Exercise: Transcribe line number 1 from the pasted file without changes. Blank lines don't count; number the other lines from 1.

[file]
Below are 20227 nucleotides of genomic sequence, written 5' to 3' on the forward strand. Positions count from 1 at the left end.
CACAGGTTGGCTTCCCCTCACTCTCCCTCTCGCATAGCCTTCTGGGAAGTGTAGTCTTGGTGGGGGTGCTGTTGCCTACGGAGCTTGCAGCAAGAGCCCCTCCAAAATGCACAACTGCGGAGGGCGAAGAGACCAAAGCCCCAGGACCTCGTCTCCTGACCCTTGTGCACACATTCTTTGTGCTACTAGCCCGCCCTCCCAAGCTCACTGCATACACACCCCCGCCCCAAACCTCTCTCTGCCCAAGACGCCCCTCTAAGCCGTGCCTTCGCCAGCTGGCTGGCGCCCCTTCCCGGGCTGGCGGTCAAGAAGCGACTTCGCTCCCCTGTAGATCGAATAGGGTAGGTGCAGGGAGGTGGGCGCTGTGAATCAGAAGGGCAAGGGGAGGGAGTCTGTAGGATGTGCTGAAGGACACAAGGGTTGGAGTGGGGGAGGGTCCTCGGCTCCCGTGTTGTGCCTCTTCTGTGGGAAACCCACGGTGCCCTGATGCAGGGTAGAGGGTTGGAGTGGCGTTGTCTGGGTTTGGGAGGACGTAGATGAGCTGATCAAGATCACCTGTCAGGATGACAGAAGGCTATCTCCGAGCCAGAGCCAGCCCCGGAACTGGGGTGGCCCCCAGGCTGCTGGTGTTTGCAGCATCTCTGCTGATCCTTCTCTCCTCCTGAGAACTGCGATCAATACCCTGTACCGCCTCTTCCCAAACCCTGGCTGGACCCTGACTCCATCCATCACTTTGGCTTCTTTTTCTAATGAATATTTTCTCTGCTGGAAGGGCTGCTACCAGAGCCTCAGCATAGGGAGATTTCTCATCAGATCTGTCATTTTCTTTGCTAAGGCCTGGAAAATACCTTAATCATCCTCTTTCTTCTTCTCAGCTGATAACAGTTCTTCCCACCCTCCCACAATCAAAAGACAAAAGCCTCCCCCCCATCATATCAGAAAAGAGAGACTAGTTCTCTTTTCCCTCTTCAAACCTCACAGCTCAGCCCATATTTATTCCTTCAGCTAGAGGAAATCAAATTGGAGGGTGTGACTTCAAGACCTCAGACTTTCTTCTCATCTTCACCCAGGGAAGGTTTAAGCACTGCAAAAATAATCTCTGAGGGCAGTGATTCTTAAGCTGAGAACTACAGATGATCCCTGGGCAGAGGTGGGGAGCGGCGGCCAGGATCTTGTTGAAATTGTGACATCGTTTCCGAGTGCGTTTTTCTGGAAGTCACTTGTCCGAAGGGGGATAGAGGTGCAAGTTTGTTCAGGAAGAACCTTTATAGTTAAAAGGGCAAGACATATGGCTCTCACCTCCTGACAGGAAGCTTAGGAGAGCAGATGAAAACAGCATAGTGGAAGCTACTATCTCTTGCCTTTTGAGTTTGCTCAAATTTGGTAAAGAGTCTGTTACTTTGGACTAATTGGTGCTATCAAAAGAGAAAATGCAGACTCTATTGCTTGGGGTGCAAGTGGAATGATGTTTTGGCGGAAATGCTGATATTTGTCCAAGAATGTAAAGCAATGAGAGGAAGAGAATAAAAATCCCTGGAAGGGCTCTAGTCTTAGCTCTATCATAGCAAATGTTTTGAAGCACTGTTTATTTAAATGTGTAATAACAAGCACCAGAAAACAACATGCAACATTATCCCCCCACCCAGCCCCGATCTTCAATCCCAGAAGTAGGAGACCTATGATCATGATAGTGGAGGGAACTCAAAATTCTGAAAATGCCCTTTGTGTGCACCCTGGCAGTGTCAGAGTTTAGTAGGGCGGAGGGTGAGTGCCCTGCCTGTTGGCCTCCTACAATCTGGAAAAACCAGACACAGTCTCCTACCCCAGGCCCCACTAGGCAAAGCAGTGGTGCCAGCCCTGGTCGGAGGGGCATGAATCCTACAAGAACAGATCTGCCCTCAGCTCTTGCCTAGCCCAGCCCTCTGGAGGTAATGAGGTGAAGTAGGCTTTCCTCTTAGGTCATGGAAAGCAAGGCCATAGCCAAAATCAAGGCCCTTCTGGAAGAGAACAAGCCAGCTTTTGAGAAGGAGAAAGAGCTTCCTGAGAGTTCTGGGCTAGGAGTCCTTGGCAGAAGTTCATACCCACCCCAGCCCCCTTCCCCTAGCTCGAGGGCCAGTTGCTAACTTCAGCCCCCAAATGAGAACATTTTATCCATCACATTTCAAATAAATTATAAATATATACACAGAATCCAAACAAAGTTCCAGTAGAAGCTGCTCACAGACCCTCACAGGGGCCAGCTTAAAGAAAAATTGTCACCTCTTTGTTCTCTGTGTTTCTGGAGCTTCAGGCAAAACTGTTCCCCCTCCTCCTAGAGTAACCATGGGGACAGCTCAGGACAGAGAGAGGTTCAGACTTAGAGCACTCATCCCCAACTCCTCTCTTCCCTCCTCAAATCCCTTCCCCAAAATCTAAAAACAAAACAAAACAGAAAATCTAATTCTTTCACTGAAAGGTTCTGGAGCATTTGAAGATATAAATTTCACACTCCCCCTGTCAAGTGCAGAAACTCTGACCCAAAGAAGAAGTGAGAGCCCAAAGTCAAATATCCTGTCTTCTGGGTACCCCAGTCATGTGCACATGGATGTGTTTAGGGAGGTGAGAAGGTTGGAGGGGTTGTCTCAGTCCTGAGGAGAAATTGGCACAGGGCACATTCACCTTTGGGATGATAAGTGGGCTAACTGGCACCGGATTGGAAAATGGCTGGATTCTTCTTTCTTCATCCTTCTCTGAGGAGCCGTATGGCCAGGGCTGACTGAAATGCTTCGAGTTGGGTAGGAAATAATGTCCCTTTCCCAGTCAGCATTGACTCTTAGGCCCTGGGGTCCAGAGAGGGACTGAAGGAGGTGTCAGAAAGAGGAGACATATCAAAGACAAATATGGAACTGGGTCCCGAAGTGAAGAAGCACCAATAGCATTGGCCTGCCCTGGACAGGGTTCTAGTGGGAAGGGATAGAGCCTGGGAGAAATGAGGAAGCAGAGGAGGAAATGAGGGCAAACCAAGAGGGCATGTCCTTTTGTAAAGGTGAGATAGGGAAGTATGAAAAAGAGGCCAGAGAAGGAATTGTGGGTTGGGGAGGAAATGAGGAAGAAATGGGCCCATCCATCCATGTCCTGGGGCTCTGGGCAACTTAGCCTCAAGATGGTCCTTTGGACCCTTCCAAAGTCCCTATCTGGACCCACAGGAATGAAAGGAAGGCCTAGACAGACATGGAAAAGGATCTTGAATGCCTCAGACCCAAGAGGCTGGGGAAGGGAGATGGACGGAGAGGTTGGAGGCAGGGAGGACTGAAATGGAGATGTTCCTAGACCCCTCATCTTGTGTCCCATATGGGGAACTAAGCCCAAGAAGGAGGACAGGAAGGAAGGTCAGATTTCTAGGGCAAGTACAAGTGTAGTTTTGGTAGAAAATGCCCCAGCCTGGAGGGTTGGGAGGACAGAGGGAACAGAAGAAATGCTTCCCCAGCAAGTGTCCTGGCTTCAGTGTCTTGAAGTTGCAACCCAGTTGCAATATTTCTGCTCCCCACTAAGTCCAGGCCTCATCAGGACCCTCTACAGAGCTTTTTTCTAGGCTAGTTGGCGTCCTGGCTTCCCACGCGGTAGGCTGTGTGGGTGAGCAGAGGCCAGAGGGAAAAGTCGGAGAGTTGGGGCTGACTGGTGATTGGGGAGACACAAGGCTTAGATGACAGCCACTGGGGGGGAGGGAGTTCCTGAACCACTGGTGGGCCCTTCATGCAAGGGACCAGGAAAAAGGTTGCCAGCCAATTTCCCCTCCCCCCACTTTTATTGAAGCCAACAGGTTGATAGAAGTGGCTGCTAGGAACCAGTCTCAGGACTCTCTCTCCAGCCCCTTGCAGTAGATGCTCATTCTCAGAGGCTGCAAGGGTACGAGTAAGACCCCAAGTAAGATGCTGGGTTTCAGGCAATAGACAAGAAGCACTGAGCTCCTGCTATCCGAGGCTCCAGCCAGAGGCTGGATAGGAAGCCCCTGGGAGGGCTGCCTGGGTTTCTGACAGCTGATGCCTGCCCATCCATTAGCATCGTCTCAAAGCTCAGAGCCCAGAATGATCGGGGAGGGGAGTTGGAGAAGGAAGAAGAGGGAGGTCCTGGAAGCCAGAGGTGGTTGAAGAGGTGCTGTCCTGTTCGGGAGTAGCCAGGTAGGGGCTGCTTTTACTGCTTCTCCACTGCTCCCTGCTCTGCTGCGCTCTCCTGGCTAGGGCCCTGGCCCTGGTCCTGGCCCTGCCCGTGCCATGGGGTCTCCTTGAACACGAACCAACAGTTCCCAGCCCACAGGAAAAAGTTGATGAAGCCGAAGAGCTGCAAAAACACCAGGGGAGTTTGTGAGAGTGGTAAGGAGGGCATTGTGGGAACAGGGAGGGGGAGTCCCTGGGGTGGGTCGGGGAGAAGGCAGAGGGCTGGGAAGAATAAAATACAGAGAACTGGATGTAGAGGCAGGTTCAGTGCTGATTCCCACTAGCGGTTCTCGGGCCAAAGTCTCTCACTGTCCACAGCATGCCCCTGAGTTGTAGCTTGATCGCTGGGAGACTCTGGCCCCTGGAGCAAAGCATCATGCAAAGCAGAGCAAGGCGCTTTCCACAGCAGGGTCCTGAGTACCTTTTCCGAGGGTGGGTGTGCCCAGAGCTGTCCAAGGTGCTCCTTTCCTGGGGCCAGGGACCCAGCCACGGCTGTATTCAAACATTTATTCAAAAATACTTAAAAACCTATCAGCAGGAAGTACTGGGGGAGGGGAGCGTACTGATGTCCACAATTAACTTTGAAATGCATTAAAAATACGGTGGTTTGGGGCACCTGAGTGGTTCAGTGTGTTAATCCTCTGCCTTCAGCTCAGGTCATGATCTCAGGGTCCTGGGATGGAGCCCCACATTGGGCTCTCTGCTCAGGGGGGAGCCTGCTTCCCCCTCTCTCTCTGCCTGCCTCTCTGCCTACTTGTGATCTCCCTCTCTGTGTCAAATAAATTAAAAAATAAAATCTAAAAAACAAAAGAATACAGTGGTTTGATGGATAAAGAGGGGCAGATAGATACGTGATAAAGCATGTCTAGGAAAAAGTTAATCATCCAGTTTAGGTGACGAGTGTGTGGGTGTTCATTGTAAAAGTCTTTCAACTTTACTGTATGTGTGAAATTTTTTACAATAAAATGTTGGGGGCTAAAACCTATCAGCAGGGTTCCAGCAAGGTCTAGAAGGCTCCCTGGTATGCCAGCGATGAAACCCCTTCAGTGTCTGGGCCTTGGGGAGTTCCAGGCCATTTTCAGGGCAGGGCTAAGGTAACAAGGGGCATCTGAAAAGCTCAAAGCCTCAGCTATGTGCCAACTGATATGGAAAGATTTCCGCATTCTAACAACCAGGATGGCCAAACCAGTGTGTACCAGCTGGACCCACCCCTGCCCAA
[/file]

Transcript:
Below are 20227 nucleotides of genomic sequence, written 5' to 3' on the forward strand. Positions count from 1 at the left end.